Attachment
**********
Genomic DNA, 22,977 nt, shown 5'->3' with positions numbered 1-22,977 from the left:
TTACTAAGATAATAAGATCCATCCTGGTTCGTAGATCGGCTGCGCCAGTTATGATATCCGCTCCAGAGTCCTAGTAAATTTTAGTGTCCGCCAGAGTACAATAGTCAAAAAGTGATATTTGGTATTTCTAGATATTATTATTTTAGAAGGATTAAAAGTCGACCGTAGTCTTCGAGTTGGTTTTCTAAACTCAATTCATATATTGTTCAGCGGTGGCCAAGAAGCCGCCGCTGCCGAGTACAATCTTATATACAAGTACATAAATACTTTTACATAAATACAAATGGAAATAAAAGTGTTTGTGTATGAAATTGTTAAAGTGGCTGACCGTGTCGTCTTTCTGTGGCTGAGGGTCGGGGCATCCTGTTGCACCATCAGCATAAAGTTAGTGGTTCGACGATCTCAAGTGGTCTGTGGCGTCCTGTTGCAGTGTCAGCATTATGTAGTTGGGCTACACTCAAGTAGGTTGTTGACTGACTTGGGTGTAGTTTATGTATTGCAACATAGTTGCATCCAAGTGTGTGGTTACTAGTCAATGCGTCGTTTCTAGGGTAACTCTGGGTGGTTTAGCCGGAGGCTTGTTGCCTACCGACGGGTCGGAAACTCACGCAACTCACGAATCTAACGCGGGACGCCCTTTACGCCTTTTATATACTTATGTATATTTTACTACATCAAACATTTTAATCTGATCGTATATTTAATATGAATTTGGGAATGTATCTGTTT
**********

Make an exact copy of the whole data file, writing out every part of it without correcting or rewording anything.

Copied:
Genomic DNA, 22,977 nt, shown 5'->3' with positions numbered 1-22,977 from the left:
TTACTAAGATAATAAGATCCATCCTGGTTCGTAGATCGGCTGCGCCAGTTATGATATCCGCTCCAGAGTCCTAGTAAATTTTAGTGTCCGCCAGAGTACAATAGTCAAAAAGTGATATTTGGTATTTCTAGATATTATTATTTTAGAAGGATTAAAAGTCGACCGTAGTCTTCGAGTTGGTTTTCTAAACTCAATTCATATATTGTTCAGCGGTGGCCAAGAAGCCGCCGCTGCCGAGTACAATCTTATATACAAGTACATAAATACTTTTACATAAATACAAATGGAAATAAAAGTGTTTGTGTATGAAATTGTTAAAGTGGCTGACCGTGTCGTCTTTCTGTGGCTGAGGGTCGGGGCATCCTGTTGCACCATCAGCATAAAGTTAGTGGTTCGACGATCTCAAGTGGTCTGTGGCGTCCTGTTGCAGTGTCAGCATTATGTAGTTGGGCTACACTCAAGTAGGTTGTTGACTGACTTGGGTGTAGTTTATGTATTGCAACATAGTTGCATCCAAGTGTGTGGTTACTAGTCAATGCGTCGTTTCTAGGGTAACTCTGGGTGGTTTAGCCGGAGGCTTGTTGCCTACCGACGGGTCGGAAACTCACGCAACTCACGAATCTAACGCGGGACGCCCTTTACGCCTTTTATATACTTATGTATATTTTACTACATCAAACATTTTAATCTGATCGTATATTTAATATGAATTTGGGAATGTATCTGTTT